Editor’s note: Dr. Joe Burley is a psychiatrist who works with the Prince Edward County Family Health Team. A Picton native who now commutes regularly from Kingston to his office at the Habourview Clinic, Burley has been a psychiatrist for 35 yrs and practiced medicine for 42 yrs. Burley has written an article about the effects of the COVID-19 Pandemic and related life changes on mental health which has been been distributed to FHT staff and is presented below.
We are entering our 10 week since the restrictions of the COVID-19 pandemic came into effect. We are seeing the curve flatten and the feared effects of overwhelmed hospitals and massive mortality have, happily, not been realized. But the changes incurred by this crisis have been unparalleled and resulted in much anxiety, fear, uncertainty and change in our lives. We are already seeing increases in cases of depression, anxiety, OCD, substance abuse and early PTSD in the community. There are predictions of a coming “COVID Echo” related increase in the incidence of mental health problems as the COVID related changes continue and even after things begin to open up. Although many of us may not reach the diagnostic criteria for these disorders, few of us will be spared at least some of the symptoms of a stress response.
These changes are bound to affect our mental health, not to mention our perception of our future, our way of life, our relationships and work as well as the workings of our society. We are inundated with media which is often catastrophic in its reporting and predictions for our future and which appear to focus more on mortality rates and statistics than on the manner in which we are affected and how we are coping.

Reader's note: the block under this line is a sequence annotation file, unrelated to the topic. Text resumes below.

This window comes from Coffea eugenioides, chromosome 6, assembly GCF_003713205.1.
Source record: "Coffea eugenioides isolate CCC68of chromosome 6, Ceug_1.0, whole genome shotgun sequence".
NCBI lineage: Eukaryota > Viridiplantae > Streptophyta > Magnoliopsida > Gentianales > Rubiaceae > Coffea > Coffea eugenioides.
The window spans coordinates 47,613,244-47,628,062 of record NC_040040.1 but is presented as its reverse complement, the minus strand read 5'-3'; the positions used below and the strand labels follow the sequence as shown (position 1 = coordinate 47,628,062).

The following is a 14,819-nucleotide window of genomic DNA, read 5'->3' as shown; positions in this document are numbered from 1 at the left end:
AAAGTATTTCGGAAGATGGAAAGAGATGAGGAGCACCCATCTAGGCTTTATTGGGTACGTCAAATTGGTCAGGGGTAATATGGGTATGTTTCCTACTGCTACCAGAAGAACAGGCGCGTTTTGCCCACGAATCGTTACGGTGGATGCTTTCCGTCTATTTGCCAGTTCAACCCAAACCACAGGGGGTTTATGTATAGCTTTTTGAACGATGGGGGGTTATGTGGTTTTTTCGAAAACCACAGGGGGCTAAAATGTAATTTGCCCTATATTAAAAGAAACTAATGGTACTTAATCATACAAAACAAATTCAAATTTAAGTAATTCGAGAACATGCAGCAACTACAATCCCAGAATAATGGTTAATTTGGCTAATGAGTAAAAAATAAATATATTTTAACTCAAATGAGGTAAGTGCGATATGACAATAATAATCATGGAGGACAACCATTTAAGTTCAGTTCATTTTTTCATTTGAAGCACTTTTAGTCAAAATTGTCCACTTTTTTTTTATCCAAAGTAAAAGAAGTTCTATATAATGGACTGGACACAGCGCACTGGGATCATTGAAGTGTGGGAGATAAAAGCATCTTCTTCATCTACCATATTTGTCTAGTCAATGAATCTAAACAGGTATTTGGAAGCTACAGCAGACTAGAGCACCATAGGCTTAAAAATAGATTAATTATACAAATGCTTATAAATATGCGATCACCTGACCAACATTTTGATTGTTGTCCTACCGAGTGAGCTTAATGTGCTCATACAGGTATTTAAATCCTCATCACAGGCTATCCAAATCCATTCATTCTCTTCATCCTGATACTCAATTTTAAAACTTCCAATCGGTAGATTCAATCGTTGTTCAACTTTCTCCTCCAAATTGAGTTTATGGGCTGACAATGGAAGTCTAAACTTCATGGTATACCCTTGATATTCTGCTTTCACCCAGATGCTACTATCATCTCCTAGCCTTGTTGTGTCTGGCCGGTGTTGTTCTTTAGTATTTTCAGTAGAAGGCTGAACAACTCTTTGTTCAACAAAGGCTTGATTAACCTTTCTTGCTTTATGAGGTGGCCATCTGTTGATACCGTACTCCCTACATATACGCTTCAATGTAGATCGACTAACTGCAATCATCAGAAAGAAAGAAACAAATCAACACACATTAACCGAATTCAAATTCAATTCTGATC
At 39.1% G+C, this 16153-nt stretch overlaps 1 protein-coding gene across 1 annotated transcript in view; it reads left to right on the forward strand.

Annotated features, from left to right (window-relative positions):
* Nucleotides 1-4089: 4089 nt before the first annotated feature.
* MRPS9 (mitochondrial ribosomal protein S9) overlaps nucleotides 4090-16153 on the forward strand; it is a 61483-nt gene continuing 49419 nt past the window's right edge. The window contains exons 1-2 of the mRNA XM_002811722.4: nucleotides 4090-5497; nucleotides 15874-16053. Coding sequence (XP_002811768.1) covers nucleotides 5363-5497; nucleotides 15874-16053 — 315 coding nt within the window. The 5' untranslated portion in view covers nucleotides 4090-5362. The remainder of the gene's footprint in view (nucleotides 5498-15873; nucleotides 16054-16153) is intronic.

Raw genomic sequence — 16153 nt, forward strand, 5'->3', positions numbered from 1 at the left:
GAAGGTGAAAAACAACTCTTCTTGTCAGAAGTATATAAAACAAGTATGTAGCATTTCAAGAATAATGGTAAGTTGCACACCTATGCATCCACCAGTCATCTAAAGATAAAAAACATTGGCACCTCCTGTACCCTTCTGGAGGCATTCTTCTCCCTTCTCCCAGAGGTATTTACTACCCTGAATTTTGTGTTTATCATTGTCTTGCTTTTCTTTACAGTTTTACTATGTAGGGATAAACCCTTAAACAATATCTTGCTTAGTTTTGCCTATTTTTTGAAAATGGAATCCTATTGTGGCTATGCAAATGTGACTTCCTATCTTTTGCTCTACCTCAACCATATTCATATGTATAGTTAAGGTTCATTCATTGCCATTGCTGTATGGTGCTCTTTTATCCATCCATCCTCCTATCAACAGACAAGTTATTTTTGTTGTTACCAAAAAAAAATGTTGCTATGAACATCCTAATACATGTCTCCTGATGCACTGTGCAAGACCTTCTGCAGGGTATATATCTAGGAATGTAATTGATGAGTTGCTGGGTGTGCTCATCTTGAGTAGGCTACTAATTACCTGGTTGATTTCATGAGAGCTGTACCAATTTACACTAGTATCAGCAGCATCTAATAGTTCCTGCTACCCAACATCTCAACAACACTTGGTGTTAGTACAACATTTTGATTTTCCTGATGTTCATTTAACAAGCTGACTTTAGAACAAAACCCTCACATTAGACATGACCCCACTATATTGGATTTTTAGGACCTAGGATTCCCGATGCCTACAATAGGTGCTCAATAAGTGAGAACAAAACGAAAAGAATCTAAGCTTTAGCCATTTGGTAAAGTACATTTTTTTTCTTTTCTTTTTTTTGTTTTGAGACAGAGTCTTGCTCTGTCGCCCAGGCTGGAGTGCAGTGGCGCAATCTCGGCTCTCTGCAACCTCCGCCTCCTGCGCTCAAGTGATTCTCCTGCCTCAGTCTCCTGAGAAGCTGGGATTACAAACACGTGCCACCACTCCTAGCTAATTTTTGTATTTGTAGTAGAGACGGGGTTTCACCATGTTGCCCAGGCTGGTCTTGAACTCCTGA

I am finding as time progresses and there’s ongoing change and uncertainty about so many aspects of my life, I’m feeling progressively more worn down and stressed. There are so many changes I can’t locate a single stressor. So when I’m asked how I am coping I am likely to respond with ‘OK I guess’ but when I begin to talk about it I become aware of the many changes and quickly start to feel overwhelmed to the point I want to change the subject. I also feel a sense of being stuck in a kind of paralysis of time and routine which makes it difficult to see any clear sense of out future. With these reactions there is a sense of heavy and impatient fatigue. I see the same effect in many of my friends and family and my patients.
Unless we look at these changes and how they affect us, we have little chance of learning to cope. As uncomfortable as it may be, it’s something that we should be sharing with each other.
So, what are the changes and challenges that are causing us to be stressed and threaten our individual mental health and the health of our society and humanity? Here are only a few we can identify.
This is a global phenomenon to which no one has a clear and accessible approach or solution. We are in the midst of a global experiment. It’s understandable we might be afraid when the people we trust to manage crises don’t have a ready answer. This is worsened by the disunified state of world politics at present. Humanity is threatened by something which we can’t immediately control. It’s the classical existential threat which potentially changes the way we live and interact and some scientists are already talking of a second wave or future viral pandemics.